Then onto external fittings: tools and jerrycans on both the German subjects, all of which need to be painted and weathered before mounting, and a couple of fittings for the BTR. Next step decals – all three models could cross the bench together. Then onto the dust phase, Mig pigments brushed on in strategic locations for that touch of environment adhering to the beast. Final fittings, delicate radio antennas are often the last thing I mount, and of course the tedious process of painting a sharp division between wheel rims and tires, though that was eased somewhat with a new tool I’ll be reviewing here before long.
So there you have it – the same finishing techniques applied across the spectrum of three models in widely varying schemes, two wheeled vehicles, one on treads, different eras, three different manufacturers, but all responding to the same techniques for a satisfyingly dirty, beat-up appearance that whispers to the viewer’s subconscious that these vehicles have seen plenty of hard service. And all walked through the process from overall painting to completion side by side over the space of about a fortnight.
Now, I wonder if I should production-line build from the beginning in future? It certainly speeds up a heavy build schedule…
Look for retrospective reviews of these kits right here in the near future!
Saturday, January 2, 2010
Quick! How many unfinished models can you spot in the picture above? No, it’s not easy, is it?
Finishing a couple of projects calls for clearing the bench to set up proper lighting and get the gallery photos, and it’s only then that you realise what a pigstye you’ve been working among. I mean, some people have clean, neat, tidy work benches – but so far I’ve not been one of them, and in fairness to myself I can’t say my hobby has really suffered. It’s odd the way the brain maps your bench, you seem to know which quadrant you put any particular tool down in last, and whereabouts in what chronological order down which stack you’ll probably find things sandwiched together.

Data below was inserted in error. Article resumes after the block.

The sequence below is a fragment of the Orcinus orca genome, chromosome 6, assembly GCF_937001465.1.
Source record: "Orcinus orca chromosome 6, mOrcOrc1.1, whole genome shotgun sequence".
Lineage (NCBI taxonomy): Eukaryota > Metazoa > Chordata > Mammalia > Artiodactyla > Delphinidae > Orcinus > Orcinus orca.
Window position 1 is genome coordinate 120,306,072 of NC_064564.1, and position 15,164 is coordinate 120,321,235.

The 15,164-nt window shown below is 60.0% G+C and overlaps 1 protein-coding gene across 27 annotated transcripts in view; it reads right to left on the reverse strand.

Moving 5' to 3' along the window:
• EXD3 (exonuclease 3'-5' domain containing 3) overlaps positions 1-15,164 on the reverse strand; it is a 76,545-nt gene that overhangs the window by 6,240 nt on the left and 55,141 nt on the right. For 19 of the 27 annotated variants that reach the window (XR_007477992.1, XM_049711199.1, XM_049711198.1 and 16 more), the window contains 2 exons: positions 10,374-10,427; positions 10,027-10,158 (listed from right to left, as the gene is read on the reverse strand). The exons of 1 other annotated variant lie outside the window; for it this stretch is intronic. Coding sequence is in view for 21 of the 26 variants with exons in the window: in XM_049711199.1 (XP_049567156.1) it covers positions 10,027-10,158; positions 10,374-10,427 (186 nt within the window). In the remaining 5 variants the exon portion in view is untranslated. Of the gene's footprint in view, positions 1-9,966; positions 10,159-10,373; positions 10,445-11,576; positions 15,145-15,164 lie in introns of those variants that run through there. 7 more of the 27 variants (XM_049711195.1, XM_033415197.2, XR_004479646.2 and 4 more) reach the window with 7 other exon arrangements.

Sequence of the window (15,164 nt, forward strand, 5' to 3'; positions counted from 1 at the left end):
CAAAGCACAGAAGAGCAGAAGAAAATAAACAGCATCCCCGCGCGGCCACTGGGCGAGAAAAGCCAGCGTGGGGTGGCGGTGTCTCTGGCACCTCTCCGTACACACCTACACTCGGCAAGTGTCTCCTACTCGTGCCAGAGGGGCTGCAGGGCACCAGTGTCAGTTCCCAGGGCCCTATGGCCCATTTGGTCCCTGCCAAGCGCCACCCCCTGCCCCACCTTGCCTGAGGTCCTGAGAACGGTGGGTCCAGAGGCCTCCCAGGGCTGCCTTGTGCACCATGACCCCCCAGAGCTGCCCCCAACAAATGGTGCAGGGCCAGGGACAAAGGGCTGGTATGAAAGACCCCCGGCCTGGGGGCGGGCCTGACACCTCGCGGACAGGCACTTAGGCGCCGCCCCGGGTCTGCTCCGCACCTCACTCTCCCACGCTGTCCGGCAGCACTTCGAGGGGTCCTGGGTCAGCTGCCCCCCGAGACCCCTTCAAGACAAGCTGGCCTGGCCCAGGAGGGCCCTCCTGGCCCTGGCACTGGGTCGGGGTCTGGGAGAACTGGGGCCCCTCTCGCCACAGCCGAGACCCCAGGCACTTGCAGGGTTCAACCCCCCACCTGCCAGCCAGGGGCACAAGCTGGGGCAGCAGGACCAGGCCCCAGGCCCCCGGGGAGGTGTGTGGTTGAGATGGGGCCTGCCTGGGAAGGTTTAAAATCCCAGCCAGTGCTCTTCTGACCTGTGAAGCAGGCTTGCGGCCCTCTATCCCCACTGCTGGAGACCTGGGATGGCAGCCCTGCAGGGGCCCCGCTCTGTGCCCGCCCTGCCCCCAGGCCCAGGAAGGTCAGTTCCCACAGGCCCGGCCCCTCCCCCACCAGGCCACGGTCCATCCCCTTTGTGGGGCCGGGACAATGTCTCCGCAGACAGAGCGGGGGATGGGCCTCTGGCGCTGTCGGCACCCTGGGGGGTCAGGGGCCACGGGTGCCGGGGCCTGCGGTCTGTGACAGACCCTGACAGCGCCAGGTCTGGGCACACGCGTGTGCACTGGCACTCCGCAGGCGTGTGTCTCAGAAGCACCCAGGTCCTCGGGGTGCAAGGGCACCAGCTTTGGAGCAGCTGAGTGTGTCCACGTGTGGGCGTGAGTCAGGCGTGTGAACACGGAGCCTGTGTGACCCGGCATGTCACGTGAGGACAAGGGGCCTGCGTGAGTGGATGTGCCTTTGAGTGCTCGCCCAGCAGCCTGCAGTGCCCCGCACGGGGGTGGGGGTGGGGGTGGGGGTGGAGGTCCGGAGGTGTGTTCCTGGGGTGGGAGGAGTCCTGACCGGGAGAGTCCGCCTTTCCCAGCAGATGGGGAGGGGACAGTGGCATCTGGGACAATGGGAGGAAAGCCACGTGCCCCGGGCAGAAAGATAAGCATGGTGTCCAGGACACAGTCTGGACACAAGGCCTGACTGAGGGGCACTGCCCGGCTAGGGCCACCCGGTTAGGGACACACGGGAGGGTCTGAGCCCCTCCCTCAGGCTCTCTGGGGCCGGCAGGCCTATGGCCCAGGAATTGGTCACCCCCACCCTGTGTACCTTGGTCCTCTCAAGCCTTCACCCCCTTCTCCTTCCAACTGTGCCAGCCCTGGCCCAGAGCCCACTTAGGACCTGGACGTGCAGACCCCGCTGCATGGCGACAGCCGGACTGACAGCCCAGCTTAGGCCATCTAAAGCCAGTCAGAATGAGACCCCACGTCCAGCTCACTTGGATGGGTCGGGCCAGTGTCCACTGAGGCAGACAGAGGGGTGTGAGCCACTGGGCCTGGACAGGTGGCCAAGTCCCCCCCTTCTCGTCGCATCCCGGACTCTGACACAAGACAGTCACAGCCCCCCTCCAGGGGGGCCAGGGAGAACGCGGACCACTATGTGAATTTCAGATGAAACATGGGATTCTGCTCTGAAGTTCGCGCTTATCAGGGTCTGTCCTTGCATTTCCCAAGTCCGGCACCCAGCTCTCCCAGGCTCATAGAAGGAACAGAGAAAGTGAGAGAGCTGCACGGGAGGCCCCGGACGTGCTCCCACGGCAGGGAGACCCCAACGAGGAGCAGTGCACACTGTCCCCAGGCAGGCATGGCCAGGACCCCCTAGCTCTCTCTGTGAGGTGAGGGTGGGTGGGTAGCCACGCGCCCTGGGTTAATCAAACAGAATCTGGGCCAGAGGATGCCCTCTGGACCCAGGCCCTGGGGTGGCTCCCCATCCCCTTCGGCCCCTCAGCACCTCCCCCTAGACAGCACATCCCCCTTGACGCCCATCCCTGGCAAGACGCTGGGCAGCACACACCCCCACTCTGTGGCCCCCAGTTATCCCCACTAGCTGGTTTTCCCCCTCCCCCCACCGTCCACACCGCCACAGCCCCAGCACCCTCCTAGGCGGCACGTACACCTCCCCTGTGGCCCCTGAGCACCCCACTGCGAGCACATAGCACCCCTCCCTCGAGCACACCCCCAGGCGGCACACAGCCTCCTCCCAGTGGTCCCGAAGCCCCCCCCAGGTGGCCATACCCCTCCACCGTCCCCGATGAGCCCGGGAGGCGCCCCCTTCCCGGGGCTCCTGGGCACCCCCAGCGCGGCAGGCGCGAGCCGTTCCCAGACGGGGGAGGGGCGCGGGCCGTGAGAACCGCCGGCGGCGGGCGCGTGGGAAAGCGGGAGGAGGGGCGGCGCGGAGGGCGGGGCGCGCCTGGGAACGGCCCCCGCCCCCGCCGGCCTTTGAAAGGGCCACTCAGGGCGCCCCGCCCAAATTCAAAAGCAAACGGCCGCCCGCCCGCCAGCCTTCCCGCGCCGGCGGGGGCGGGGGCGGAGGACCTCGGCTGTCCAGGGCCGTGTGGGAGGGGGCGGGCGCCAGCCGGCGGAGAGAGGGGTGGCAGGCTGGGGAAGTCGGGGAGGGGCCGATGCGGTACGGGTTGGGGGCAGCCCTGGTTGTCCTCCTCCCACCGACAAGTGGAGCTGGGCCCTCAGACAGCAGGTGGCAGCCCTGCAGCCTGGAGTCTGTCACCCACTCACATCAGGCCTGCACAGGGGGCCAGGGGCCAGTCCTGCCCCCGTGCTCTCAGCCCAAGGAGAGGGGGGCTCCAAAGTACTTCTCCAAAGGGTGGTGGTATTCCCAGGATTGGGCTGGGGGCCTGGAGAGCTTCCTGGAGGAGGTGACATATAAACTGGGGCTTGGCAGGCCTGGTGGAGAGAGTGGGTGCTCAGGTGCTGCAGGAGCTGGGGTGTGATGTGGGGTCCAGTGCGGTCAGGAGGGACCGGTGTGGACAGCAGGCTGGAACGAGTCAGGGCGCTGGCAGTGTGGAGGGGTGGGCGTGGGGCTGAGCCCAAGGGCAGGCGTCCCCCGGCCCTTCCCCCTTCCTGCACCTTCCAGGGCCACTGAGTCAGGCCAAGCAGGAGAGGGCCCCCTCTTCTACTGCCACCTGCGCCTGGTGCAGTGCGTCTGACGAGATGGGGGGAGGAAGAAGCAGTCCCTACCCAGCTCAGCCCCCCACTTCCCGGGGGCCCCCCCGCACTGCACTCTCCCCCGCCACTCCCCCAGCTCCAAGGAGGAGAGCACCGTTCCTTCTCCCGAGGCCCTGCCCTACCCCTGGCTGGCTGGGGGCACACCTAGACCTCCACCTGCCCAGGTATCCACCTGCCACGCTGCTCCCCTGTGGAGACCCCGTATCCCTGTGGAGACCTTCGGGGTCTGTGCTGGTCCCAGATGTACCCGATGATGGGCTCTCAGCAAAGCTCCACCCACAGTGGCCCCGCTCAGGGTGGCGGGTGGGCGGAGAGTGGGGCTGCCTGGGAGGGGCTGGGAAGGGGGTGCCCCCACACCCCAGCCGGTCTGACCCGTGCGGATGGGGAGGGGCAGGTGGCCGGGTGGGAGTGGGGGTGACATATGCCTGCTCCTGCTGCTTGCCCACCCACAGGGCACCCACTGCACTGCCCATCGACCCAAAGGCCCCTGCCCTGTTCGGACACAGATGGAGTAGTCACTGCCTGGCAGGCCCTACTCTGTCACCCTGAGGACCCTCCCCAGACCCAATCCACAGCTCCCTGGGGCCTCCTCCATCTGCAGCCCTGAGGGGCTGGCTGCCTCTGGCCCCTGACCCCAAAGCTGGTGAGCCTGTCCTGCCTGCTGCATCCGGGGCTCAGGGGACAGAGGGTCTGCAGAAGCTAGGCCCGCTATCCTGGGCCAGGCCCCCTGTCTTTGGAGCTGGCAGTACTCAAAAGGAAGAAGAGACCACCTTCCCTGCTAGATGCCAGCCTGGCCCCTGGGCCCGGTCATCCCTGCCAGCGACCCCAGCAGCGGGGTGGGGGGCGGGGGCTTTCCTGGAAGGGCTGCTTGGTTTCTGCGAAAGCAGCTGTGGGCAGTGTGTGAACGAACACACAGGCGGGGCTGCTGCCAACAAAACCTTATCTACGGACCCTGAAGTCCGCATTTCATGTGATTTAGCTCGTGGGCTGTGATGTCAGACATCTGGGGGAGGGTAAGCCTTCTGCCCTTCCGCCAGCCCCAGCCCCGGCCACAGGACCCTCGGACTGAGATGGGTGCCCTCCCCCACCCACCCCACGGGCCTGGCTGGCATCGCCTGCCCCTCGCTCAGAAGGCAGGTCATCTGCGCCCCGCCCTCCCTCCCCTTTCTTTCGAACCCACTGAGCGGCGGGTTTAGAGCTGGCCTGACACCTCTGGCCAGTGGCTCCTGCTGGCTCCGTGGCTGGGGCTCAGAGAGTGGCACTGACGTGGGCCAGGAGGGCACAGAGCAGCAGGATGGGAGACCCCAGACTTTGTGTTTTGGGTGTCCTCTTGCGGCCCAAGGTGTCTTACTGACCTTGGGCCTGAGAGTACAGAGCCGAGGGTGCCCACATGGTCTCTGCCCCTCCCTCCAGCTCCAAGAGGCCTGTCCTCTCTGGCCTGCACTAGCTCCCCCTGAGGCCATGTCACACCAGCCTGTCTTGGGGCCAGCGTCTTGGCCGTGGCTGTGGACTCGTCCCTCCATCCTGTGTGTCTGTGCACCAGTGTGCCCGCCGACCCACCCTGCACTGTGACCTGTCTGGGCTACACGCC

Then comes the phase where you clean the bench, tidy everything up and then you’ve had it because you can’t find a thing!
Acrylic paints in that box, enamels in that box, tools back in the tool drawer, scratchbuilding supplies back in their drawer, sort bits from three open kits back into the boxes they belong in… Take stock of which project(s) to finish next.
Do you ever loose things completely? Other than into the jaws of the carpet monster? I don’t think I ever have, unless you count the pairs of scissors that keep vanishing, but that’s natural enough. Scissors always vanish, always have and always will. When it comes to kit bits, it’s a rare one that’s flown the coup, and sometimes due to plain bad luck – thinking that tiny part that fell off and was put carefully aside is actually a mote of dust and blowing it casually who-knows-where a split second before remembering it was a part to be reattached. That’s dumb, but probably not the dumbest thing one can do on a modeller’s bench…
With New Year’s Day it’s fitting to clean the bench. When I have a proper workshop I’ll be able to keep it neater (I say, smiling hopefully), but for now, I’ll make the best of the considerable space and resources I’ve managed to assemble, and allow myself an uncluttered workspace slightly larger than the A4-size cutting mat that forms my centrepiece at this time.
So Happy New Year, and let’s hope for some bench time as the world swings back into the working week as of Monday!